Orthodontics for Children and Teens

Where bite and tooth alignment issues are noticed at a young age, it may be beneficial to begin orthodontic treatment at an early age (read about early treatment), however in most cases orthodontic treatment generally starts at some point between the ages of 11 and 15.

The reason for this is that this is when the last baby teeth are being replaced by adult teeth and any problems such as bad bites (e.g. crossbite, deepbite, openbite, underbite, spacing or crowding) become more apparent. As the jaws are also still developing at this age there is a window of opportunity before they stop developing (in the late teens) to make any necessary orthodontic changes more easily than in adulthood.

Some patients may feel uncomfortable about their appearance when wearing braces. Ceramic braces are available as a no cost choice. There are different coloured loops to hold the wires into the braces and almost invisible Aligner treatment may be an option.

Yet another option is 'lingual' or 'inside' braces (one brand of these produced by 3M are called 'Incognito Lingual Braces'), so called because they are fitted to the back of the teeth. This option is a little more expensive than conventional braces as more customisation to the individual is required, and more (and lengthier) appointments for adjustments are necessary.

Being fitted to the back of the teeth makes them much less visible, but they may affect speech as they sit very close to the tongue (hence the word 'lingual' meaning 'tongue'). People with lingual braces also need to follow the same guidelines on oral hygiene and foods to avoid as with conventional braces.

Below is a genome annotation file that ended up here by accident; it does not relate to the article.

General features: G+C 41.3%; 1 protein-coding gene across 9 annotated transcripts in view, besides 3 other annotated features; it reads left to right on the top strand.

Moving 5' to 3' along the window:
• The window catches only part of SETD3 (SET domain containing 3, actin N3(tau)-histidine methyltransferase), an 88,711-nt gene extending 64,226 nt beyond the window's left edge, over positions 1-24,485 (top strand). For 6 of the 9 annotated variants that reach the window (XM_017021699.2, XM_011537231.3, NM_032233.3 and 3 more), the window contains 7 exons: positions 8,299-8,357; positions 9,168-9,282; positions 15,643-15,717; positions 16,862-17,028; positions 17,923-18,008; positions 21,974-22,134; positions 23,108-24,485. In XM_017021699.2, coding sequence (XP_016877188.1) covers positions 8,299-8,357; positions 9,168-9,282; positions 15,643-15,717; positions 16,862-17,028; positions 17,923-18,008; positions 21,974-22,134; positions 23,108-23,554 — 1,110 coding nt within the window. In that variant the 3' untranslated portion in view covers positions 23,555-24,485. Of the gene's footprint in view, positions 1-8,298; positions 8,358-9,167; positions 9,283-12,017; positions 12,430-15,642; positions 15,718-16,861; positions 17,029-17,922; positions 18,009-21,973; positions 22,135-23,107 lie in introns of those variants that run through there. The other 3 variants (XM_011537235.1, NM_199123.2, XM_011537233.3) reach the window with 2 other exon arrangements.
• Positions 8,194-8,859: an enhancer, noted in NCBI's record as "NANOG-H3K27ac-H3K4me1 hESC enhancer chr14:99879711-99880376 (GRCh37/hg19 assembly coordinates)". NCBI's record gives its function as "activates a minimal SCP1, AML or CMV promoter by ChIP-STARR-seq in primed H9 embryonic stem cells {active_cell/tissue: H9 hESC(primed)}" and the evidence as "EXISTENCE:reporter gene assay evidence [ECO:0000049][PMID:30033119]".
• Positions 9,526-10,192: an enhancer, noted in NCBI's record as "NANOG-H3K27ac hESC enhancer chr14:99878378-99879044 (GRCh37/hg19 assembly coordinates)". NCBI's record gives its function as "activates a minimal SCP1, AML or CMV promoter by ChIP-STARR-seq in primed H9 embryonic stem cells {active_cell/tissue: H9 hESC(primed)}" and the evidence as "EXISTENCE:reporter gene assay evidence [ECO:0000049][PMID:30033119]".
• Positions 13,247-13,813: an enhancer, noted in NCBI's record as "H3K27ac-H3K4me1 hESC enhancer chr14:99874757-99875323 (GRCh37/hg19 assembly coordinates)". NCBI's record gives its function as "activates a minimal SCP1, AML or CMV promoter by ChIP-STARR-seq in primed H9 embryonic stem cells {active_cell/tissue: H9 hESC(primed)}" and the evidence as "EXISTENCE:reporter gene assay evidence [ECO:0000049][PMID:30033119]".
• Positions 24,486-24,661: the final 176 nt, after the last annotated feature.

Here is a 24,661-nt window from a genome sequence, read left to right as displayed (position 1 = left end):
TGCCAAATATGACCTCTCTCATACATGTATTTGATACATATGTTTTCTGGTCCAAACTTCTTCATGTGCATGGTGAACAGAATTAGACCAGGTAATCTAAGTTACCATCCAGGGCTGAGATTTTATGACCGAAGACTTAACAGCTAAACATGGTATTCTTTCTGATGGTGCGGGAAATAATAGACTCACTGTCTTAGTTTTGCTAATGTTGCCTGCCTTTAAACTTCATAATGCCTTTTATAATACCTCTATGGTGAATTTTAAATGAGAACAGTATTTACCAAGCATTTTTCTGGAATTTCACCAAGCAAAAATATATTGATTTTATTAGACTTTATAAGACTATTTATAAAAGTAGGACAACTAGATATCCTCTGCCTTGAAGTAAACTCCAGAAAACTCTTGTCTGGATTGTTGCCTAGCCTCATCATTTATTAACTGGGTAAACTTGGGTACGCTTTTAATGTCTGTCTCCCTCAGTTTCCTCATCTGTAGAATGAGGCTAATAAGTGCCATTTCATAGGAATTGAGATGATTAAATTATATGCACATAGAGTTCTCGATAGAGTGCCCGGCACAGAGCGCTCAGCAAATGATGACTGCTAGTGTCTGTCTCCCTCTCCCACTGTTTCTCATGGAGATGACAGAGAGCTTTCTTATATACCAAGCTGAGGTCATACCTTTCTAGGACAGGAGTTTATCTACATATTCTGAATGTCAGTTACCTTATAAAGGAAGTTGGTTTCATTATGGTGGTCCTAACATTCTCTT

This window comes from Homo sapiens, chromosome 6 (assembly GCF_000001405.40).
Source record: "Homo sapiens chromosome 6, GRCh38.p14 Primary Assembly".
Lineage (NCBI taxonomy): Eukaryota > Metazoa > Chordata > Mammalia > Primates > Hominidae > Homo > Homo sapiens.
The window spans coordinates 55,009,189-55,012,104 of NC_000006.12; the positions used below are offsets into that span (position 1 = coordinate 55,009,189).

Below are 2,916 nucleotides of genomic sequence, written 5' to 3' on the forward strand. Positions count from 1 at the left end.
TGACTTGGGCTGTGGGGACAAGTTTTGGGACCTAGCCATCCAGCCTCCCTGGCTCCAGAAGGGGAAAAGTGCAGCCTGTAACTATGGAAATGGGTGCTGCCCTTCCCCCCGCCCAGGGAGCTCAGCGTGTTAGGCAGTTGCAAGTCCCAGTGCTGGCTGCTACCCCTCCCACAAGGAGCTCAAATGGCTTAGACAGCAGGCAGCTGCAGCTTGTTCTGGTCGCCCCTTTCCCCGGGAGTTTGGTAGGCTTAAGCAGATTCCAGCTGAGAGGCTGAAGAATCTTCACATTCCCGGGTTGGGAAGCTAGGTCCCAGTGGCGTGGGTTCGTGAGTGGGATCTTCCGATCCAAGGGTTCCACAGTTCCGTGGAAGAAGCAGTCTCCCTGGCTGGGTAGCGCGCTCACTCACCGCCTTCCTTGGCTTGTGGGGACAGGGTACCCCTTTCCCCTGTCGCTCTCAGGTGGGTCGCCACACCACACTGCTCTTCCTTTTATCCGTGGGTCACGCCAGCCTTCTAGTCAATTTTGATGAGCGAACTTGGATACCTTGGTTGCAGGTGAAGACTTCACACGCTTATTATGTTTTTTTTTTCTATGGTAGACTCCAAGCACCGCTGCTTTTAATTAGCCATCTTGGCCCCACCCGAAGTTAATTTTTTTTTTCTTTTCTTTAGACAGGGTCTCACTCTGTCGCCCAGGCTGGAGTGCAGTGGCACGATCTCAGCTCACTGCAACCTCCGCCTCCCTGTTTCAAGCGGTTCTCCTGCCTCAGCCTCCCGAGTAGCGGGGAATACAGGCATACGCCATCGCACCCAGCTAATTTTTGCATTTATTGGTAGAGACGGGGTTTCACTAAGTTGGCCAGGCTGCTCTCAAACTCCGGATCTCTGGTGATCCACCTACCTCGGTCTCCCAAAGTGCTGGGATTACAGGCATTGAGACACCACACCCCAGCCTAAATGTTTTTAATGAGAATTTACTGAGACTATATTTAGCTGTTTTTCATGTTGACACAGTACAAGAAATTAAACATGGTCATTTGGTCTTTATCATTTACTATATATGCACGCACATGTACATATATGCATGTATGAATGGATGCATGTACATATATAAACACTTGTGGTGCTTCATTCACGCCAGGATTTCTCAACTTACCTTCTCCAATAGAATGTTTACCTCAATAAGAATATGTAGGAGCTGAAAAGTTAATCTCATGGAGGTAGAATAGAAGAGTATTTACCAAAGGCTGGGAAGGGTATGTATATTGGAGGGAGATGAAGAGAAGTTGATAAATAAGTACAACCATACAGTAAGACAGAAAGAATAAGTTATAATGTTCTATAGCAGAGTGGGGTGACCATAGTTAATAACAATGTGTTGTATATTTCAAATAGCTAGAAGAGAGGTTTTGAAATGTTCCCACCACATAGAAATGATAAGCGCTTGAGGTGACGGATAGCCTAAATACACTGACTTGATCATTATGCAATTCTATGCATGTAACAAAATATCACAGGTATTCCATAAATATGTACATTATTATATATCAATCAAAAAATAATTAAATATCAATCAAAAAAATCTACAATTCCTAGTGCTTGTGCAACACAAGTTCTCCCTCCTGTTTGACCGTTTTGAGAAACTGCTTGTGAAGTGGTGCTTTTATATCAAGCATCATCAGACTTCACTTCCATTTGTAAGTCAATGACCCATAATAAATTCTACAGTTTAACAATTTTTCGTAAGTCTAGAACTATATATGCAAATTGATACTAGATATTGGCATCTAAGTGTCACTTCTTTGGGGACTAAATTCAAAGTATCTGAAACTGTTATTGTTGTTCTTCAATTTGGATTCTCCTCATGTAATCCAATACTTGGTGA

In many cases lingual braces also need to be used in conjunction with elastic bands, which have to be taken off before meals and put back in place afterwards.

When it comes to common activities in childhood and in teenage years, it is still possible to play wind instruments when wearing braces or other orthodontics (although it generally takes a little time to change the embouchure or mouth placement to compensate) and sport, even contact sport, is also fine as long as a mouthguard is always worn, including when training.  A new mouthguard will be needed after braces or any orthodontic appliance has been fitted to allow a close fit.

Related Information

Thumb Sucking
Missing Teeth
Protruded Teeth
Impacted Teeth
Ectopic Teeth